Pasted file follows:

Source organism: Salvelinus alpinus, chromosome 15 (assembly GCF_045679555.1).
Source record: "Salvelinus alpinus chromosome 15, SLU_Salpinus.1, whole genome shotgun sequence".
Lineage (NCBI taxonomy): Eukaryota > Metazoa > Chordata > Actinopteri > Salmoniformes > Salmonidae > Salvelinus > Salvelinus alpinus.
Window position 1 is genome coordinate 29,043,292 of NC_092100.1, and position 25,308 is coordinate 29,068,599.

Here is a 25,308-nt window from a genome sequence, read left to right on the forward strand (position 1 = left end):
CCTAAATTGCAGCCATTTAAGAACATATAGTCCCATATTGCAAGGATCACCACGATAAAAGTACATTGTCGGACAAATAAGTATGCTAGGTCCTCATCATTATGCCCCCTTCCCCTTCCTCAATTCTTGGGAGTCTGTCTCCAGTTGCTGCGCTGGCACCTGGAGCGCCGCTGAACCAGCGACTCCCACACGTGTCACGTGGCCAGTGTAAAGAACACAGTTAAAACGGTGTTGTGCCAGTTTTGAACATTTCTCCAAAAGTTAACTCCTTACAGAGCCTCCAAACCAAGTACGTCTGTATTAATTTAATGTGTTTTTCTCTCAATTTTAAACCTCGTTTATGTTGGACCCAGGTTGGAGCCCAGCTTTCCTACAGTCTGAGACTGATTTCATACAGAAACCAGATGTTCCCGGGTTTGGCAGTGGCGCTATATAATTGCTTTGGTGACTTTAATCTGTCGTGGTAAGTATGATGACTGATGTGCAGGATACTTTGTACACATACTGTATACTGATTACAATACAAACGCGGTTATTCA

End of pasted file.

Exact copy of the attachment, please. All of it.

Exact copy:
Source organism: Salvelinus alpinus, chromosome 15 (assembly GCF_045679555.1).
Source record: "Salvelinus alpinus chromosome 15, SLU_Salpinus.1, whole genome shotgun sequence".
Lineage (NCBI taxonomy): Eukaryota > Metazoa > Chordata > Actinopteri > Salmoniformes > Salmonidae > Salvelinus > Salvelinus alpinus.
Window position 1 is genome coordinate 29,043,292 of NC_092100.1, and position 25,308 is coordinate 29,068,599.

Here is a 25,308-nt window from a genome sequence, read left to right on the forward strand (position 1 = left end):
CCTAAATTGCAGCCATTTAAGAACATATAGTCCCATATTGCAAGGATCACCACGATAAAAGTACATTGTCGGACAAATAAGTATGCTAGGTCCTCATCATTATGCCCCCTTCCCCTTCCTCAATTCTTGGGAGTCTGTCTCCAGTTGCTGCGCTGGCACCTGGAGCGCCGCTGAACCAGCGACTCCCACACGTGTCACGTGGCCAGTGTAAAGAACACAGTTAAAACGGTGTTGTGCCAGTTTTGAACATTTCTCCAAAAGTTAACTCCTTACAGAGCCTCCAAACCAAGTACGTCTGTATTAATTTAATGTGTTTTTCTCTCAATTTTAAACCTCGTTTATGTTGGACCCAGGTTGGAGCCCAGCTTTCCTACAGTCTGAGACTGATTTCATACAGAAACCAGATGTTCCCGGGTTTGGCAGTGGCGCTATATAATTGCTTTGGTGACTTTAATCTGTCGTGGTAAGTATGATGACTGATGTGCAGGATACTTTGTACACATACTGTATACTGATTACAATACAAACGCGGTTATTCA